She applied the “Page 99 Test” to her new book, Love in a Time of Homeschooling: A Mother and Daughter's Uncommon Year, and reported the following:
Wow, Ford Madox Ford was right. Today, when I opened my new memoir, Love in a Time of Homeschooling, to page 99, the following words jumped out:Read an excerpt from Love in a Time of Homeschooling, and learn more about the book and author at Laura Brodie's website.The best homeschooling lesson I ever taught….There was the essence of my book, the crème de la crème of my pedagogy. What followed was not your stereotypical kitchen-table lesson, just a conversation with my three daughters in our family car, when driving home through the rolling hills of southwestern Virginia. That was fitting too, because Love in a Time of Homeschooling is not your stereotypical homeschooling book; it’s the story of one year when I decided to give my firstborn, then ten-years-old, a break from her public school routine.
Most homeschoolers embrace their educational choice as a lifetime mission, not a year off, and if they write books, they tend to emphasize the rosy side of home learning. I, however, am one of the growing number of public school parents who have welcomed homeschooling as a short-term venture, ideal for meeting an immediate need. In our family’s case, I have a daughter named Julia who loathes school, with its classrooms and worksheets and piles of homework. By fifth grade Julia was already burnt out, needing something to rejuvenate her love of learning and give her an academic and emotional boost before she entered middle school. Together, she and I tried to craft one ideal year of learning.
The results weren’t always rosy. This memoir describes anger and frustration, as much as love and joy. One take-away message is that homeschooling isn’t limited to kitchen-table learning between 8:30 and 3:00 p.m. Good parents are teaching their children every day, even when riding in the car.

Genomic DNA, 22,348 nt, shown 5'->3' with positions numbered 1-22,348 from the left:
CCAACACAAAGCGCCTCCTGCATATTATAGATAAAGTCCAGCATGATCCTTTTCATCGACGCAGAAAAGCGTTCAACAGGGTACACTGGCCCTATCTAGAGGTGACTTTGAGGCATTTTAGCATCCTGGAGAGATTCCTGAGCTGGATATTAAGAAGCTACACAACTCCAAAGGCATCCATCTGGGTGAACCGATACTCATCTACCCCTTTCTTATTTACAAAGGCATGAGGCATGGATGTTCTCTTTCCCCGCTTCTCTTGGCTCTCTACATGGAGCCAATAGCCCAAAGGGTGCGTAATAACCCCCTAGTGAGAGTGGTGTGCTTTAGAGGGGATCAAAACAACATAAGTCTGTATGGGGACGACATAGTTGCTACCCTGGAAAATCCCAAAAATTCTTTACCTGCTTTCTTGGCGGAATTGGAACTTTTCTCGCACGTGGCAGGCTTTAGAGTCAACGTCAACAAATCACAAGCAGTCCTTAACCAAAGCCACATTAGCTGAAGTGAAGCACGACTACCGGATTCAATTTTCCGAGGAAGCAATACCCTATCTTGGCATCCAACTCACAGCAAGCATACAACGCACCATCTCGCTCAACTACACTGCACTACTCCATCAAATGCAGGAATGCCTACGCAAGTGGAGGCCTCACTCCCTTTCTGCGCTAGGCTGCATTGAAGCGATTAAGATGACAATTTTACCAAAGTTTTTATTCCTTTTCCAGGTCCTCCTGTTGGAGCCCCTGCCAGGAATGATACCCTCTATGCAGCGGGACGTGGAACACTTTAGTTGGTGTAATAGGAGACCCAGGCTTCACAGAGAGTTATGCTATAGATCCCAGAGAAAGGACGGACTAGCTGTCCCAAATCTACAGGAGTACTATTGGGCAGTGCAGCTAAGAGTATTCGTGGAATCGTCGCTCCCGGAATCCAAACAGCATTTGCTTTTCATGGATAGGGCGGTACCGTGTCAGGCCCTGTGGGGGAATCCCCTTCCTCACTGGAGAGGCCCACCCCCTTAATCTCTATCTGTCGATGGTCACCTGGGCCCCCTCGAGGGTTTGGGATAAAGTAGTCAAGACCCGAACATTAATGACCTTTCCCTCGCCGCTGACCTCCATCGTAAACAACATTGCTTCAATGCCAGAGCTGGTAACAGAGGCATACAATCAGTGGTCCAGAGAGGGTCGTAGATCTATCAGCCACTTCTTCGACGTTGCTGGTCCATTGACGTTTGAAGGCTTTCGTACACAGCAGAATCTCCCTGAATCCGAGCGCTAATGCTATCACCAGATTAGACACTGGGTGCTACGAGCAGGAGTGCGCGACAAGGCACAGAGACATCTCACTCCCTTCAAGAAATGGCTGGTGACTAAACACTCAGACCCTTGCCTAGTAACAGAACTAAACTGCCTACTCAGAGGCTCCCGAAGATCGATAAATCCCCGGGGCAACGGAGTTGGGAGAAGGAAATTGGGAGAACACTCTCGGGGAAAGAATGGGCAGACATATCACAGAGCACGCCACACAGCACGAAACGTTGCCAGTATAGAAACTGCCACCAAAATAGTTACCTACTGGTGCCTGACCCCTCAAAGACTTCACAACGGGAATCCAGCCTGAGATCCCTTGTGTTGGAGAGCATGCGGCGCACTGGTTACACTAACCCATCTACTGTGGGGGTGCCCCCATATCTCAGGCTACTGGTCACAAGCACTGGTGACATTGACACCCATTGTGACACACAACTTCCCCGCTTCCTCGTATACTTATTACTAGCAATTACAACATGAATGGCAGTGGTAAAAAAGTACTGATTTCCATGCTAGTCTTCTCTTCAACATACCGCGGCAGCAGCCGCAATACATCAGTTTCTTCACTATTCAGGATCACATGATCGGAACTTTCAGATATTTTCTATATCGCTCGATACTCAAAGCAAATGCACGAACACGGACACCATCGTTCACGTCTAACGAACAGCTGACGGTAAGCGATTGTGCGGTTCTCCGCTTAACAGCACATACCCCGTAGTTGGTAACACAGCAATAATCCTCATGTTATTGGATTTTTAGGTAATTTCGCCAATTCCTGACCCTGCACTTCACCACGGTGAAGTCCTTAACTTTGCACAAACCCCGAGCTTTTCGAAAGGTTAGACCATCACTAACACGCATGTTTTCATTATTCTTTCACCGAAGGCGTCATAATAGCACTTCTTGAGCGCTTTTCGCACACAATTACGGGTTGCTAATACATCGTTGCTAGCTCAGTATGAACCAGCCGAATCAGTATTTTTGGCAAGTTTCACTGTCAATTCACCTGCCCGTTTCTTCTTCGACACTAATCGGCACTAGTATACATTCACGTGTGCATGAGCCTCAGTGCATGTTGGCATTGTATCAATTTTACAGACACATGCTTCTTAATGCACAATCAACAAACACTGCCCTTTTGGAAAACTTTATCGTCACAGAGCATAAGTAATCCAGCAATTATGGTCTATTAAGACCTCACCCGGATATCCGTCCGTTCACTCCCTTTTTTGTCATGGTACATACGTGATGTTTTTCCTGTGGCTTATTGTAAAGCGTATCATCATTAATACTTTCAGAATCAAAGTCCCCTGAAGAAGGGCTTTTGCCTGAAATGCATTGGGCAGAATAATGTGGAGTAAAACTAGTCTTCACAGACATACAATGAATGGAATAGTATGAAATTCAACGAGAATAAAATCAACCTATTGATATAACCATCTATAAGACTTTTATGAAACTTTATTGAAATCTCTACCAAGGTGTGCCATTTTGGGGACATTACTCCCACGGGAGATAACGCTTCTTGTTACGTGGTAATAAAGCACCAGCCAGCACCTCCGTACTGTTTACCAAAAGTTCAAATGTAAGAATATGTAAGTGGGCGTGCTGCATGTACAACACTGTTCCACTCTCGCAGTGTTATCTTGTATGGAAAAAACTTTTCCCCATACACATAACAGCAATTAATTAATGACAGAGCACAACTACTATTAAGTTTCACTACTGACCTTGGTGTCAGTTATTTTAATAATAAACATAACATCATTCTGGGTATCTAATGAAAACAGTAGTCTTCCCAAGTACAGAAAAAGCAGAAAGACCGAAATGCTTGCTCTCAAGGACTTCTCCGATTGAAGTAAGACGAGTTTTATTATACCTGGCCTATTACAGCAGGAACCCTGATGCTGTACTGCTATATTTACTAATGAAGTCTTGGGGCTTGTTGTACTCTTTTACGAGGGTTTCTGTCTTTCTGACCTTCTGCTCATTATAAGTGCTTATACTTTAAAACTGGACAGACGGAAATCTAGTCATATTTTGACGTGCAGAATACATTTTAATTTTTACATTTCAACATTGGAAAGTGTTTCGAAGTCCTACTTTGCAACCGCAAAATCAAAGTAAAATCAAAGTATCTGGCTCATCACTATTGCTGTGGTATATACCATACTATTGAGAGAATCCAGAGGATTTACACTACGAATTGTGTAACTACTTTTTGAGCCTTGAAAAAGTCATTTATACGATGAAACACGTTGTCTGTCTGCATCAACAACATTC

So here, from page 99, is my best “homeschooling” lesson:All three of my girls were in the back seat that day, bickering, poking, whining—their habitual state—when I turned on Rimsky-Korsakov’s Scheherezade.
“Have you ever heard of Scheherazade?” I asked over their noise, and they quieted enough to mutter a negative.
“There was once a Sultan of Arabia,” I began, “with a beautiful wife that he loved very much, but she betrayed him.”
“You mean she had S-E-X with another man?” Nine-year-old Rachel had an unlimited, disgusted fascination with S-E-X.
“Yes,” I said, “She had S-E-X with several other men. As a result, the Sultan was convinced that all women were unfaithful and should be killed. So each night he married another young woman, and every morning he ordered her to be strangled, until all his people were terrorized, fearing for their daughters’ lives.”
By now my girls were silent. Any story that contains both murder and sex can hold their attention. I told them the whole gist of the Arabian Nights, and how Disney got the ideas for Sinbad and Aladdin from Scheherezade. Then I turned on Rimsky-Korsakov and the music began with loud brasses playing a few forceful notes.
“That sounds like the angry Sultan,” I suggested.
Next came the solo violin, sweetly melodic with a harp in the background, playing a winding, twisting tune— the voice of Scheherazade, weaving her stories. Rimsky-Korsakov titled his first number “The Sea and Sinbad’s Ship, ” and when the full orchestra launched into its rhythm of rolling waves, Julia nodded: “It sounds like the ocean.” And so it continued, with Sinbad’s ship cresting wave after wave after wave. (Rimsky-Korsakov can be maddeningly repetitive.) Every so often the orchestra stepped back and the solo violin intervened with its lovely song, reminding us that Scheherezade was still there, narrating this sea-story.
My girls were hooked. They asked to hear Scheherezade every day for two weeks, before school, after school, driving to errands. I checked out an illustrated version of the Arabian Nights from our local library, and we read some of the stories at bedtime. Once we took out the globe and located Saudi Arabia. And where is Iraq, they asked, home to the Thief of Baghdad? And why are our soldiers in Baghdad now?
This is homeschooling at its best—a constant segue from music history, to literature, to geography, to contemporary politics. It can take place anywhere, at almost any time, even with a carload of children driving home from their regular school.